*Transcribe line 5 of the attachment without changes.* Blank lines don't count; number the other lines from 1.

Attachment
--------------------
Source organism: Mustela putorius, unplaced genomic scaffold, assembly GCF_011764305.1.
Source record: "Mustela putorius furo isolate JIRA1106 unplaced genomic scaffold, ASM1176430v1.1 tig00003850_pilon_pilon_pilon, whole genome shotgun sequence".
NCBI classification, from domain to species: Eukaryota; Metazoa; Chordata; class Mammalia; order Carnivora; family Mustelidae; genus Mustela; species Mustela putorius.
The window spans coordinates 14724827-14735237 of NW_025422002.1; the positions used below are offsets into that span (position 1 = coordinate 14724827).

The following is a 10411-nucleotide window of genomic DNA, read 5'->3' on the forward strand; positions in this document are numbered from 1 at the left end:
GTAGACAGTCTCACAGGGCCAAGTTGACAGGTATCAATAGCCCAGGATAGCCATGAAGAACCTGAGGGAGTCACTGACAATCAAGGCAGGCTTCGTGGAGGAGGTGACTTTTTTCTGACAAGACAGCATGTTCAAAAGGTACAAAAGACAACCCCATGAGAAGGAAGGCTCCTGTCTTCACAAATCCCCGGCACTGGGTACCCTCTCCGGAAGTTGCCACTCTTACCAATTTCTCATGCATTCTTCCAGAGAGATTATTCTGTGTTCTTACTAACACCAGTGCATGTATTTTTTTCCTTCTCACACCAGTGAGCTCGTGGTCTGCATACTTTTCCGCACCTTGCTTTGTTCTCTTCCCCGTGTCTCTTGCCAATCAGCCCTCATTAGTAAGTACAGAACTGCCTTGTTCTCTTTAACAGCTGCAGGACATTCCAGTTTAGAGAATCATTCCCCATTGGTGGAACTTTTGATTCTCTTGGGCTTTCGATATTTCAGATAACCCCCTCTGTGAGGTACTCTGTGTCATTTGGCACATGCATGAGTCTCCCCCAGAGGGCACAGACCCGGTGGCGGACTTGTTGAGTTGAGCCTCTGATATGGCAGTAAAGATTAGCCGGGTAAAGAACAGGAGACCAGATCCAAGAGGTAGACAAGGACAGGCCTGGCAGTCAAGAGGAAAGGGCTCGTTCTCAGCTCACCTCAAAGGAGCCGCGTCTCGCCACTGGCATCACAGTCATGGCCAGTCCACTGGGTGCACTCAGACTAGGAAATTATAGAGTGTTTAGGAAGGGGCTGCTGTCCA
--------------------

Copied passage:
The following is a 10411-nucleotide window of genomic DNA, read 5'->3' on the forward strand; positions in this document are numbered from 1 at the left end: